14. France ‘expels’ controversial Salafist preacher to Algeria (france24, Apr 20, 2018)

    “Controversial Salafist preacher, Imam El Hadi Doudi, who was based in the southern French city of Marseille, was expelled to Algeria Friday morning following a lengthy legal process, according to a French media report.

    The 63-year-old preacher — who was born in Algeria and does not have French citizenship — was expelled on Friday, the AFP reported quoting an unnamed French interior ministry source.

    The expulsion followed a deportation order issued by the French interior ministry on Tuesday.

    But Doudi’s expulsion application was suspended pending a ruling by the European Court of Human Rights (ECHR), which finally ruled in favour of the deportation on Thursday.

    The ruling followed an appeal by the Salafist cleric’s lawyer, Nabil Boudi, who argued that his client would be tortured or suffer “inhuman or degrading treatment” if he was returned to Algeria.

    The court granted the French government 72 hours “to gather the additional information necessary to make an informed decision”. Doudi was held in an administrative detention center pending the court’s final ruling.

    Sermons targeting women, Jews, Shiites

    The imam of the as-Sounna mosque, in the heart of Marseille, was one of the most high profile cases in the French government’s effort to combat radicalisation.

    The new de-radicalisation plan announced by French President Emmanuel Macron’s government includes increased surveillance of Muslim clerics accused of hate speech and incitement to violence…”

  15. Sweden: Immigration Tops Voters Concerns Ahead of Election (breitbart, Apr 20, 2018)

    “Swedes have named immigration as the country’s most pressing concern, a new poll taken ahead of national elections in September has found.

    The Demoskop survey conducted for Expressen found that some 20 per cent of Swedes now believe immigration to be the most important election issue — a figure which has jumped five points since March, when healthcare topped the list of voters’ concerns.

    Healthcare was the primary concern for 19 per cent of respondents followed by law and order at 12 per cent, and integration at 10 per cent along with schooling and childcare which also attracted 10 per cent of the vote.

    On the issues of both immigration and integration, Swedes surveyed had the highest confidence in policies put forward by the populist Sweden Democrats (SD)…”

  16. US govt counterterrorism center accidentally releases ‘remote mind control’ documents – report (RT, Apr 20, 2018)

    “The Washington State Fusion Center, a multi-agency counterterrorism center, accidentally released some puzzling documents this week: A dossier on the effects of remote mind control, a media report claims.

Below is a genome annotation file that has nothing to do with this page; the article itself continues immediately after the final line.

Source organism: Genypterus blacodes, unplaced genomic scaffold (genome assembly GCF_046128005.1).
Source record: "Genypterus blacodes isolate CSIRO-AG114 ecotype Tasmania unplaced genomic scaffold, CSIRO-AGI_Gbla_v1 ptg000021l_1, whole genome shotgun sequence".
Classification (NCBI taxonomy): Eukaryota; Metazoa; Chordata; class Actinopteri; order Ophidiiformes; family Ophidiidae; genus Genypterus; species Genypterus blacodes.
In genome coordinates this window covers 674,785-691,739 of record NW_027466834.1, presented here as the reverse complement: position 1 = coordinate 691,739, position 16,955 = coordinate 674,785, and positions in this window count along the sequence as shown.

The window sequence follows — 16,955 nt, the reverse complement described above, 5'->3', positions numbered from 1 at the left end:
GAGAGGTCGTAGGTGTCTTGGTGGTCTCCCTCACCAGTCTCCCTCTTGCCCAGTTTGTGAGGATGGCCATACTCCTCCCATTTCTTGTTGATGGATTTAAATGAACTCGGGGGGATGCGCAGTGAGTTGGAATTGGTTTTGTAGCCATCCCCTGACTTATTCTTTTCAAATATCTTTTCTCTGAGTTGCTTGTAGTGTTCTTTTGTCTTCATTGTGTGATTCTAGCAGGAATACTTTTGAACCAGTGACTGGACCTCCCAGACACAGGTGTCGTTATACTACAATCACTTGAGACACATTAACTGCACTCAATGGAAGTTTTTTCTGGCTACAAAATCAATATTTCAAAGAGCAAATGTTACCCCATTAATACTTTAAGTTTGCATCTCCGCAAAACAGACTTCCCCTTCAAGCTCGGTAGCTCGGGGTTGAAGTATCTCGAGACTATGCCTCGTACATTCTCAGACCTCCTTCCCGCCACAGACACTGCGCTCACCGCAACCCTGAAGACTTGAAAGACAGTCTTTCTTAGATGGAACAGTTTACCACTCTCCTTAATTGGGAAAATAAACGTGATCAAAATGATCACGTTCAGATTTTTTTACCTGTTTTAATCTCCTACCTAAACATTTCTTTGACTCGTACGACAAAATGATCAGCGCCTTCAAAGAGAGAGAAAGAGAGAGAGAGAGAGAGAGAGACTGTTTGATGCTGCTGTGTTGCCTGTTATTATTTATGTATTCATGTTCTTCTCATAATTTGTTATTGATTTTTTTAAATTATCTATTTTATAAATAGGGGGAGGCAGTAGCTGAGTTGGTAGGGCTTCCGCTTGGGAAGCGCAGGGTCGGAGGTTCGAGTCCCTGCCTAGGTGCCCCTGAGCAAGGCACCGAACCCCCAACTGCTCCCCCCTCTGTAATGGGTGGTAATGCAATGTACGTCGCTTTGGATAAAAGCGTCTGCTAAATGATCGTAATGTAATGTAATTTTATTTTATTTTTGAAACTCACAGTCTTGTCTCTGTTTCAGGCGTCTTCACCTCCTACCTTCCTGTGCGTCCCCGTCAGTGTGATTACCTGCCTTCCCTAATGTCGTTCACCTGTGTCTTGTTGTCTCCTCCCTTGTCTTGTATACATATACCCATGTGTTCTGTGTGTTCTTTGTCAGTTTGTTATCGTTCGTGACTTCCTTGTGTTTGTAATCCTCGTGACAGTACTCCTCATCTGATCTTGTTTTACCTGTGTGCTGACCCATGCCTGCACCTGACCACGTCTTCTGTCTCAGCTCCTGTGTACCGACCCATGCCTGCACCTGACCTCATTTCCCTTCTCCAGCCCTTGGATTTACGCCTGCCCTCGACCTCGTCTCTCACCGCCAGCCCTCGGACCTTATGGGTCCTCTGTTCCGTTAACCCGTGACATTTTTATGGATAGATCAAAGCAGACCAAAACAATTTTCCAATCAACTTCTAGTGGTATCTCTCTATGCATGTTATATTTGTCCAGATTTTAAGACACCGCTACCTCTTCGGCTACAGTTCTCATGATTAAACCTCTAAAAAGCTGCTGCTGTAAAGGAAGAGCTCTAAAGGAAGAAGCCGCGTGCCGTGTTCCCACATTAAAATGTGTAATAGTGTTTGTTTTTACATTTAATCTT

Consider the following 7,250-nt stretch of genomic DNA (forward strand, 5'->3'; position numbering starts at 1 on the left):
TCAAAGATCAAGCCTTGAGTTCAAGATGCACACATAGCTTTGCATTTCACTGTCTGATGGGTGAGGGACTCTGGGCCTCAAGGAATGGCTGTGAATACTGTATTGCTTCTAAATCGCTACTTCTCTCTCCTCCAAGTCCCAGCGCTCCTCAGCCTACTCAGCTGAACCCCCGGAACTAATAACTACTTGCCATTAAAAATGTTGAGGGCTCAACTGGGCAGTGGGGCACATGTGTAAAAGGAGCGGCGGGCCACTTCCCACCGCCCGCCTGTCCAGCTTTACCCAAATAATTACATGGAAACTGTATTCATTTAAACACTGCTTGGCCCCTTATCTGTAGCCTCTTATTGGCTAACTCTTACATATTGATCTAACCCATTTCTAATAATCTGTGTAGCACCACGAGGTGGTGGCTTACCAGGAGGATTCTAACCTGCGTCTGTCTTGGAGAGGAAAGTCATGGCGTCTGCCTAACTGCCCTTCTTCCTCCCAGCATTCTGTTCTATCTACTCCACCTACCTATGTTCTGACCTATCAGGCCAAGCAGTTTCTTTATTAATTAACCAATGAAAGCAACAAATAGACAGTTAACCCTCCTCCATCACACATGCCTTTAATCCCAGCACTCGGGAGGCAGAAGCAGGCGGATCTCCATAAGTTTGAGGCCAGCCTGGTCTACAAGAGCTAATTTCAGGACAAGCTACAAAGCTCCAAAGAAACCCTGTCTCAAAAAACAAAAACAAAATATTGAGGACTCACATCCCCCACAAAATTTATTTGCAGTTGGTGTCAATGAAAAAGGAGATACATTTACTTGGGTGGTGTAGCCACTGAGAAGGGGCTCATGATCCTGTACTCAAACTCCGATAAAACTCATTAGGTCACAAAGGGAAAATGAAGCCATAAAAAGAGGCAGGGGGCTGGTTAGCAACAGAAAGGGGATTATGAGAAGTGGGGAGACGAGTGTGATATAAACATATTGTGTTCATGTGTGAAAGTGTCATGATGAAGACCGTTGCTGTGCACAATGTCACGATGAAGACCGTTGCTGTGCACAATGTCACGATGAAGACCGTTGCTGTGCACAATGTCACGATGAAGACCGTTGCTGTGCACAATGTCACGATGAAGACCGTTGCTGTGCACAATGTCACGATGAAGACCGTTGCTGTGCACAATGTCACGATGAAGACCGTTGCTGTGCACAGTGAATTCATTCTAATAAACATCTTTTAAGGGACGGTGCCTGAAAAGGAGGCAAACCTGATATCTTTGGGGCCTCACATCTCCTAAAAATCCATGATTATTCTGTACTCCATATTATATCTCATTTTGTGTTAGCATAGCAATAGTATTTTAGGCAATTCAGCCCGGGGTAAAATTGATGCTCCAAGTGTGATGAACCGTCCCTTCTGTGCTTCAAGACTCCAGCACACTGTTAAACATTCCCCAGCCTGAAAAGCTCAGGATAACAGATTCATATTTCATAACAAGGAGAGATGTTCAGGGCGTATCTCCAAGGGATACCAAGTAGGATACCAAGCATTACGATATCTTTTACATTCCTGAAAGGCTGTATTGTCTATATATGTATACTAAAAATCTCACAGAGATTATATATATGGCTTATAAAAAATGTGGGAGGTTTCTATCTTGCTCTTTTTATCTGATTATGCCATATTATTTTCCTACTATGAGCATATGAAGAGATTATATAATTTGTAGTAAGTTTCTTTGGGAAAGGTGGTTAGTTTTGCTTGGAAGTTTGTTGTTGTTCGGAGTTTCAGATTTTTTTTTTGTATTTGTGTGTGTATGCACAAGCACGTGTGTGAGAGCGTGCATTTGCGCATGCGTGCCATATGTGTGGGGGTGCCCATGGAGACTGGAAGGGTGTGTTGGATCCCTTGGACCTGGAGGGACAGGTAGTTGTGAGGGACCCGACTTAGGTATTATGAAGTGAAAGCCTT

Investigative journalism site Muckrock filed a Freedom of Information Act request with the center, looking for documents on Fusion’s investigations into white supremacist groups and far-left activists Antifa. Among the trove of documents they got back was a file titled “EM effects on human body.”…”

  17. MS-13 gang tells members to murder a Long Island cop ‘like we do in El Salvador’

    The notorious MS-13 gang recently told its membership to randomly murder a Long Island cop, with the NYPD in turn placing its officers on high alert, a police source said.

    An informant went to the Hempstead police on Wednesday to recount his chilling conversation with a member of the gang, according to an NYPD memo warning of the threat.

    The gang-banger declared “the police have been making too many arrests and it’s time to take the streets back and take out a cop like we do in El Salvador,” the memo said.

    “Subject stated they need to make a statement. Any member of MS-13 has permission to carry out the attack.”

  18. Bay of Pigs Freedom-Fight: 57 Years Later
    How JFK’s voluntary betrayal led Cuban heroes to doom.
    April 20, 2018
    Humberto Fontova

    The Bay of Pigs freedom-fight transpired 57 years ago this week. Given that Hollywood and the mainstream media have finally gotten around to revealing the hideous truth about a Kennedy’s perfidy and how the media/Democrat complex helped cover it up (i.e. Teddy, Chappaquiddick), who knows, perhaps one day they’ll level with us about what really happened at the Bay of Pigs.

    “I really admire toughness and courage, and I will tell you that the people of this brigade [Brigada 2506] really have that…you were let down by our country.” (Donald Trump, addressing Bay of Pigs Veterans at the Bay of Pigs Museum in Miami FL, 11/16, 1999.)

    “It’s a great honor and I’m humbled for this endorsement from these freedom fighters—from TRUE freedom fighters… You were fighting for the values of freedom and liberty that unite us all. (Candidate Donald Trump, receiving endorsement of Bay of Pigs Veterans at the Bay of Pigs Museum in Miami FL, 11/16, 2016.)

    But let’s not hold our breath about the Hollywood/media complex finally coming clean about the Bay of Pigs as it just did about Chappaquiddick. So until that day arrives, here it is:

    No, the invasion was not “doomed” from the beginning because of Castro’s “popular support” in Cuba—as the media/Democrat complex would have you believe.